“If you’ve sight loss, you’re probably using types of technology that will allow you to read information so that could be magnification or it could be speech reading software,” O’Kane said.
“The key thing for an employer is that you make sure that whatever system you’re using is compatible with that software.”
A spokesperson for DCAL said the organization is in the process of “working out how we will deal with this blended way of working”.
“It is vital that the views of deaf people and their lived experiences are taken into account so that any improvements in tech are actually what deaf people want and need. Not what hearing [people] think they want and need.”
Technology tools, especially for communication and video conferencing, present ways for employers to keep their staff engaged but it’s not always a straightforward option.
Gilles Bertaux, the CEO of Livestorm, a French video conferencing and webinar platform, said it is currently making tweaks to its platform to better serve the visually impaired.
“In our online room meeting, we’re trying to meet the standards for blind people based on the ARIA specifications,” Bertaux said, referring to a set of standards for web accessibility from the World Wide Web Consortium.
“It’s mainly targeted at people who are visually impaired or blind. In practical terms, it allows anyone to navigate the Livestorm room with their keyboard. We’re going to work hard on it next year to improve it again.”
He added that its design team is also working on filters to boost the color contrast on calls that will make people and objects more discernible.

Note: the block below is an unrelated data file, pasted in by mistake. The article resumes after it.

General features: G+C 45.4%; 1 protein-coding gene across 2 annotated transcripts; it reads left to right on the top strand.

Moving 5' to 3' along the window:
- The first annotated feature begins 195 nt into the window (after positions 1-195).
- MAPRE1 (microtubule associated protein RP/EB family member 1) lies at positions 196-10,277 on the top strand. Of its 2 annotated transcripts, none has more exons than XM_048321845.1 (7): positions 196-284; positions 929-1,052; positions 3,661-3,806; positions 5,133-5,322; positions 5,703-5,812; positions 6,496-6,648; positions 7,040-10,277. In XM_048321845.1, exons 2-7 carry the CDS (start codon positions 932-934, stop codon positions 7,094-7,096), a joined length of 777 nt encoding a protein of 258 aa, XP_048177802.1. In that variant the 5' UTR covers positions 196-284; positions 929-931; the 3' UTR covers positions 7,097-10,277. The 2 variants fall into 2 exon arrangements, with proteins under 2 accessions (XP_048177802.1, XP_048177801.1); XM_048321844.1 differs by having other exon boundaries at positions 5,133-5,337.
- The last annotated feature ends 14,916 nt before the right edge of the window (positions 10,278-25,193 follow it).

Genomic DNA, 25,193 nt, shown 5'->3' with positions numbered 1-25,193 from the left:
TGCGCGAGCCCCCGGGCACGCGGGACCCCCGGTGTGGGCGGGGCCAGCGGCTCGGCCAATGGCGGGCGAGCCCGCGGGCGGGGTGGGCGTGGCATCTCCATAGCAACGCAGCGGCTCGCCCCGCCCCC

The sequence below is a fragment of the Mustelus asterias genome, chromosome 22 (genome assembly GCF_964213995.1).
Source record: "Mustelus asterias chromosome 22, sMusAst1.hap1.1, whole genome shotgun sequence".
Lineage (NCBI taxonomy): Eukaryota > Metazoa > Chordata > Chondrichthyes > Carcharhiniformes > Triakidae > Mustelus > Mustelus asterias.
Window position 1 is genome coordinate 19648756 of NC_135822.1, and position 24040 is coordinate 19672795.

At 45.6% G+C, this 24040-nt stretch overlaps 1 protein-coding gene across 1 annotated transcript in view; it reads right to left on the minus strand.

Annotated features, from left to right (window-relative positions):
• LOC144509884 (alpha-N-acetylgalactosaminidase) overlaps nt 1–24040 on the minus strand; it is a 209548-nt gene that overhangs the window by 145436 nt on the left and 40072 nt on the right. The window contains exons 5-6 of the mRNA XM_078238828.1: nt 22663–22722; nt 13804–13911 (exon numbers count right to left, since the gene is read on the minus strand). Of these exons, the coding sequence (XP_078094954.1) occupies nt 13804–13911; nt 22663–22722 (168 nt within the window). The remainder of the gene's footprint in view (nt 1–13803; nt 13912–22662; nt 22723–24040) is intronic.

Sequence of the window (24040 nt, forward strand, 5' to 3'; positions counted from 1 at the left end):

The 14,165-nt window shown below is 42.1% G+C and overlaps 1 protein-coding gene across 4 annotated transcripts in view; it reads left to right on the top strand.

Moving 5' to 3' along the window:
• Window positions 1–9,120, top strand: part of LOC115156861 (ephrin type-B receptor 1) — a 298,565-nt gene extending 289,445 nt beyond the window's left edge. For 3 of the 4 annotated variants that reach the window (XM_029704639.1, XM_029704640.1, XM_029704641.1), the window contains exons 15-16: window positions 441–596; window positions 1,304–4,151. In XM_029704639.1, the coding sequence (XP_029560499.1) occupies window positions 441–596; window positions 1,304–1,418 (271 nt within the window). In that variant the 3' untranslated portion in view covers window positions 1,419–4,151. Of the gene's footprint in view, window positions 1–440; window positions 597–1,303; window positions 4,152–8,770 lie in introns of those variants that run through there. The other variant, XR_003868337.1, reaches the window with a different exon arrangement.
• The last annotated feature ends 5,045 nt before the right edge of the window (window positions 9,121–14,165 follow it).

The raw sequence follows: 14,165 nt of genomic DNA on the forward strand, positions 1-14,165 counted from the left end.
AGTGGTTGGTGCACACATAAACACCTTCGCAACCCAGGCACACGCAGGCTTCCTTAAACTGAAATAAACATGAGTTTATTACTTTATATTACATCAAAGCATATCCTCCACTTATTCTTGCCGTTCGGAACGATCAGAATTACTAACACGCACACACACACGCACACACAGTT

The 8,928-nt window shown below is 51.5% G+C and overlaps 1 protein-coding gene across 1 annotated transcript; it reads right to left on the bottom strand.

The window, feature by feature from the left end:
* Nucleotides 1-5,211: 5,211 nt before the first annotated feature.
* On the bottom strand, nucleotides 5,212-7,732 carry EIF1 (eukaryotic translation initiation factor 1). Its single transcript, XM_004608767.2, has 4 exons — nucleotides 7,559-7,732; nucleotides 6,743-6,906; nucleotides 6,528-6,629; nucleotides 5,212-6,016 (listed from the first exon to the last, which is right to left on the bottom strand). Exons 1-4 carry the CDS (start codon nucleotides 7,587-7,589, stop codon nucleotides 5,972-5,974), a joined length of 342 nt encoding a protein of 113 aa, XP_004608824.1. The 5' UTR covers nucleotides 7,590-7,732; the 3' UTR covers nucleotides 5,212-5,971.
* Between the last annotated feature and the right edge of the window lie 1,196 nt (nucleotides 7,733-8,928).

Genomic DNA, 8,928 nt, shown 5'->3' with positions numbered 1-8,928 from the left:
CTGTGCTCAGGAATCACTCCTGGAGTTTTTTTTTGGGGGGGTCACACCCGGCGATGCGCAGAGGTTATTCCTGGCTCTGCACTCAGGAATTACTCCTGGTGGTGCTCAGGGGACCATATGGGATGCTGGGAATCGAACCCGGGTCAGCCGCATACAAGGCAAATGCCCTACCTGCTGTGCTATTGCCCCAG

For staff that are deaf or hard of hearing, real-time captioning and subtitles on video calls is still a nascent but advancing technology with major platforms like Zoom and Google Meet implementing live audio captioning.
Simon Lau, vice president of product at Otter.ai, a transcription software company, told CNBC that live captions can help reduce so-called “Zoom fatigue” for people that rely on lip-reading while on calls.
Meanwhile, Josh Miller, CEO of video transcription firm 3Play Media, said that while technology in this field is improving, it can be “still pretty clunky,” but companies should not be afraid to test the tech out with their employees.
“I think there’s a hesitation to engage in these types of services because of the complexity and not necessarily because of the cost. It’s that unknown of how does this actually get implemented. One of the things that we’re really excited about is simplifying it,” Miller said.
The film is co-directed by Leo Scott and Ting Poo and produced by Kilmer, his son Jack, 26, and his daughter Mercedes, 29. Scott, Poo, Jack and Mercedes all spoke to PEOPLE in this week’s issue.
“Now that it’s more difficult to speak, I want to tell my story more than ever,” Kilmer says in the documentary, which is an intimate look at the Top Gun star’s personal and professional life, including his cancer battle and recovery.
Val received a standing ovation at the Cannes Film Festival and features a treasure trove of Kilmer’s personal video footage from behind the scenes of his most popular films, along with vulnerable, candid moments from the star about coping with his physical limitations in the documentary. His son Jack also reads Kilmer’s words to narrate much of the film.
“I obviously am sounding much worse than I feel,” Kilmer says in the film, his voice thin and raspy.